_Written by: Jory Stultz _
She stood with her bare feet sunk into the mud, pushing tiny pebbles between her toes. Looking behind her, over the grassy hill, she could see her house; not to far from the mouth of the creek. It made her feel safe knowing her mother was just inside.
There was a huge gust of wind that carried Mary’s attention to the enormous trees on the other side of the creek. Darkness from inside the woods stared Mary strait in the eye. She was told by her mother never to go into the woods and she knew better not to. Mary was only eight years old, and she knew and acted her age; you might even say she reveled in it. There wasn’t a sunny day Mary wasn’t down by the creek catching crawdads and hopping along the stones.
Mary stared down at the water, at her wavy reflection. As the ripples settled she noticed something red in the water. It must be blood… She thought. But where was it coming from?
She followed the bright red trail a little ways down the creek and what she found puzzled her; something she’d never seen before. It was a white frog floating at the waters top. It appeared to glow as Mary knelt down to take a closer look.
“Wow!” Mary touched the frog and as she did, the glow around it got brighter and brighter.
“Are you a magic frog?” Muttered Mary, turning the frog on its side. She let out a gasp when she saw a cloud of red blood coming from the frog’s stomach. “Oh my goodness, you’re hurt!” Mary flailed her arms in the air and cried, not knowing what to do. Then the frog started kicking its legs. It was swimming away, toward the woods.
“Wait! Come back!” Mary yelled, chasing after it along the bank.
The darkness of the woods surrounded Mary, but the white glow from the frog lit the way. For some reason Mary’s fear of the dark and the woods didn’t affect her one bit. Her mind was still on the poor wounded frog. Then, after a long and winding chase, Mary finally yelled,
“STOP!” And it did. It stopped and waited for Mary to catch up. When she made it to the frog she saw something else she’d never seen before.Now, cradled in the frog’s arms, there was a bundle of glowing eggs. They illuminated with spectacular colors that reflected off the waters bed.
“You’re a mommy?” Mary tilted her head. The frog stared at Mary with big, black reflective eyes. “What do you want me to do froggy?” A tear fell from Mary’s eye as more blood came from the frog. “I want to help you, but I don’t know what to do!”
The frog looked down at her eggs then back to Mary and somehow she knew what the frog wanted from her. Somehow she knew the poor mommy frog wasn’t going to be around much longer.
“You can’t leave froggy!” Mary cried. “You’re babies won’t have a mommy to look after them!” The frog continued to stare at Mary with now fading eyes. “What? I can’t take care of these babies… I just, I can’t!” Mary pouted. “Can’t you find another froggy to watch them?”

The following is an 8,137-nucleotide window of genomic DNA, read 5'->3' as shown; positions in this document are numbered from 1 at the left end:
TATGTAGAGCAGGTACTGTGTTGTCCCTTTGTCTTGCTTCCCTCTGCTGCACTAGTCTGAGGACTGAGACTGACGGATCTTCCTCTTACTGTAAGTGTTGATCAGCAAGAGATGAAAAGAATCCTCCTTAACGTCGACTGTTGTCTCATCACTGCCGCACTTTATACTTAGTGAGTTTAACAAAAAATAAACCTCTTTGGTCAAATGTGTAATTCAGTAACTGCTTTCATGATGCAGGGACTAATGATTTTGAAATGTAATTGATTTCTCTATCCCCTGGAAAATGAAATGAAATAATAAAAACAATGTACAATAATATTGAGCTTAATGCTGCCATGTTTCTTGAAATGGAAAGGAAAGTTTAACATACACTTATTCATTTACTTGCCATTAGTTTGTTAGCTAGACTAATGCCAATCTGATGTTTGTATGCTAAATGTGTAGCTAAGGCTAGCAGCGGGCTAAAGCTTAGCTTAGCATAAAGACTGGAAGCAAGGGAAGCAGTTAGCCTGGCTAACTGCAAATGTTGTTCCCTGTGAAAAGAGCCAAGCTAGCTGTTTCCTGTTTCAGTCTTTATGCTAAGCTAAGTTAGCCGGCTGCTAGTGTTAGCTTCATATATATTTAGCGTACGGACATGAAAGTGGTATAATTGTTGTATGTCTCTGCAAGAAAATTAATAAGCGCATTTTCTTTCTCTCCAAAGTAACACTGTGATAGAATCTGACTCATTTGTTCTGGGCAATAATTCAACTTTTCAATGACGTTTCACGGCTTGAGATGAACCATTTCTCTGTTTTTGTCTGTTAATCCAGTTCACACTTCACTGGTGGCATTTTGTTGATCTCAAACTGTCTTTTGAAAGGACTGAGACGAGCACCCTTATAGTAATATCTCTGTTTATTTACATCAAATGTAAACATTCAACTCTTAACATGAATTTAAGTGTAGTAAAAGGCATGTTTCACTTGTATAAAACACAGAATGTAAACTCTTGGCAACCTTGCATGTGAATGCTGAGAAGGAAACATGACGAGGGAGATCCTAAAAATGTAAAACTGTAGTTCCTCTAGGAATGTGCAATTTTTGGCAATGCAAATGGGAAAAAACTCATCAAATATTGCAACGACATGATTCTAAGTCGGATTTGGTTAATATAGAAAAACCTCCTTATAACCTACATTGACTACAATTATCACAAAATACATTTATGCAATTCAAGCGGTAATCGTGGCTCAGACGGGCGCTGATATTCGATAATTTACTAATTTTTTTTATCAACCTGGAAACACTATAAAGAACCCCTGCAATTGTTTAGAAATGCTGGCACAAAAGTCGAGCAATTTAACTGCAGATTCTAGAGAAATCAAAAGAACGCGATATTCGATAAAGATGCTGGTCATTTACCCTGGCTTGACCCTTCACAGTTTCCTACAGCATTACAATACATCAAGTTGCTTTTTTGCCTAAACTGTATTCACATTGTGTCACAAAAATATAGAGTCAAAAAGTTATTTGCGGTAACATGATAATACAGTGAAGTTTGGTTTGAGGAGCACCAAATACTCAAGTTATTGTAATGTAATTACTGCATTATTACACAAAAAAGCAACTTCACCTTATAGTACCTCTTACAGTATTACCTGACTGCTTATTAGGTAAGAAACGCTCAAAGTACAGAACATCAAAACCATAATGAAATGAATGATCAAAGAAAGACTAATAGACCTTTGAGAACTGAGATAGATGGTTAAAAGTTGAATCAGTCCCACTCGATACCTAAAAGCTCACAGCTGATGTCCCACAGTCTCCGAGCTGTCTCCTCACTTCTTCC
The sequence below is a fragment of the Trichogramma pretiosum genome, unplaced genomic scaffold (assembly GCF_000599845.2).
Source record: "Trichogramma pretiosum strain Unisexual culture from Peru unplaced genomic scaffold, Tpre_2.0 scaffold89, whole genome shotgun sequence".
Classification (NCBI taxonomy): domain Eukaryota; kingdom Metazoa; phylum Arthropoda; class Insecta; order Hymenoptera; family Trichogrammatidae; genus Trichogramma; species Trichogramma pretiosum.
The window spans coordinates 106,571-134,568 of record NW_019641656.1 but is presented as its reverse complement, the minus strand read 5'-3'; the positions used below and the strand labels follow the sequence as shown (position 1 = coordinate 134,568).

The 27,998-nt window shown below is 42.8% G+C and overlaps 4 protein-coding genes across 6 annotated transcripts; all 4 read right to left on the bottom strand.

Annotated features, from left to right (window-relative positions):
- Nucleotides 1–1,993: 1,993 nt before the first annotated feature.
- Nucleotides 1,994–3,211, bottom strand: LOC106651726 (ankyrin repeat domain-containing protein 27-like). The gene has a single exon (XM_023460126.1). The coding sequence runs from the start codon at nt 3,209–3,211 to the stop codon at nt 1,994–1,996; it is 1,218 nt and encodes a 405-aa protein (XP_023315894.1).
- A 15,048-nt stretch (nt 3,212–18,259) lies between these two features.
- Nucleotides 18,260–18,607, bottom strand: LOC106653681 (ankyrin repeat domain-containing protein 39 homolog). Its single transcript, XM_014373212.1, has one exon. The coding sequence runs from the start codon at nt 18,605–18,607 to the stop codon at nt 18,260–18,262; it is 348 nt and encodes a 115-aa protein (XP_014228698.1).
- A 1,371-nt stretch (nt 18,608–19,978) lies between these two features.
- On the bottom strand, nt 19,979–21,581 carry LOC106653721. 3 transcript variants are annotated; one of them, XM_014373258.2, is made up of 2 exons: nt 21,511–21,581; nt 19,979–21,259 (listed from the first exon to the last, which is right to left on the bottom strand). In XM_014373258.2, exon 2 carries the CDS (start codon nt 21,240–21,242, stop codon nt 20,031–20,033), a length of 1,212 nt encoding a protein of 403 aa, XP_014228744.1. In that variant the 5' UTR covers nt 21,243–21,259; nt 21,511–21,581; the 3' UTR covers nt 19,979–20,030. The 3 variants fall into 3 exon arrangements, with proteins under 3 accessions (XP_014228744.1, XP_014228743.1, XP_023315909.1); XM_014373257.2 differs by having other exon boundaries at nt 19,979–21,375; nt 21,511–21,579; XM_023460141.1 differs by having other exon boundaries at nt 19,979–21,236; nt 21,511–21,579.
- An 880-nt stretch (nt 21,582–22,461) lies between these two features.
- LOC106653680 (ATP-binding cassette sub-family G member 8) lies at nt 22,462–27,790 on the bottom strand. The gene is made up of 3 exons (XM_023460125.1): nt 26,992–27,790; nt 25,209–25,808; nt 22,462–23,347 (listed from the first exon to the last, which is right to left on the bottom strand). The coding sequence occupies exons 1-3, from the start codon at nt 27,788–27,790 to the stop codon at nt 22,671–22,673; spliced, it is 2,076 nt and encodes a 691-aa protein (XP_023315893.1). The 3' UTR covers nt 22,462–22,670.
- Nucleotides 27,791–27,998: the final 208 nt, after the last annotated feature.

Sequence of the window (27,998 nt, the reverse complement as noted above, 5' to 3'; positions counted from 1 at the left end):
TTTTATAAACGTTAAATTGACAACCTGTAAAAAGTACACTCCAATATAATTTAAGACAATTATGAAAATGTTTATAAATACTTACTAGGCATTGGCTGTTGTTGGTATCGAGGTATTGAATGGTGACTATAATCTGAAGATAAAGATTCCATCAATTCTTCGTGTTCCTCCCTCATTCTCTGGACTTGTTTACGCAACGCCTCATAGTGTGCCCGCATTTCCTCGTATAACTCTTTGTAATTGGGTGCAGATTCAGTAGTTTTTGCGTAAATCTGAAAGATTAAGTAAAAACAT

The frog’s eyes began to close, slowly, and it’s body softly sinking beneath the mucky water. Mary’s heart dropped a little. She simply wasn’t prepared for the responsibility. As the frog finally let go, its glow began to fade to a pale gray. She was gone and Mary was left alone in the dark woods. The faint glow from the eggs turned a deep-deep blue; streaming along the water like tears.
A sickening melancholy crept over Mary. She had never felt this way before. It made her feel cold and alone. In a sudden panic, Mary ran as fast as she could out of the woods leaving the eggs behind.
“I made you some soup mommy…” Mary stood beside her mother’s bed holding a dinner tray that looked twice her size. It held a small cup of tomato soup and two slices of poorly buttered bread.
“Hi sweetheart.” Mary’s mother opened her weary eyes and placed a clammy palm on Mary’s arm. “You made me some soup?” A smile came to her face.
“Mhhmm.” Mary nodded and smiled back with pride.
“Thank you dear.”
“You’re welcome mommy.”
A calming pause fell between them. It had been a month exactly since Mary’s mother was hospitalized with a horrible flu. As days went by her symptoms didn’t get any better. She often found herself struggling to do simple tasks around the house, as he strength was exhausted completely.
“Mommy? Mary looked up at her mother with wide glossy eyes.
“What is it dear?”
“When are you gonna be better?”
Another pause came. This one seemed to take hold.
“Come here baby…” Mary’s mother whispered softly, trying not to get choked up. Mary climbed up onto the bed next to her mother and nuzzled into her side. “You don’t have to worry about that, okay sweetheart?” Tears started to form in her eyes. “Mommy’s gonna be better real soon, okay? She’s gonna be better soon…” Mary closed her eyes and fell asleep in the warmth of her mother’s embrace. Though Mary’s mother knew she was asleep, she continued to talk and sing to her until the sunlight faded and the stars dressed the night sky.
As Mary and her mother slept through the night, a strange sound woke Mary from her slumber. Her eyes jolted open. She looked to her mom who was still sound asleep and decided she wouldn’t wake her.
© Copyright 2016 jory11. All rights reserved.
Book / Fantasy
Book / Humor
Book / Children Stories
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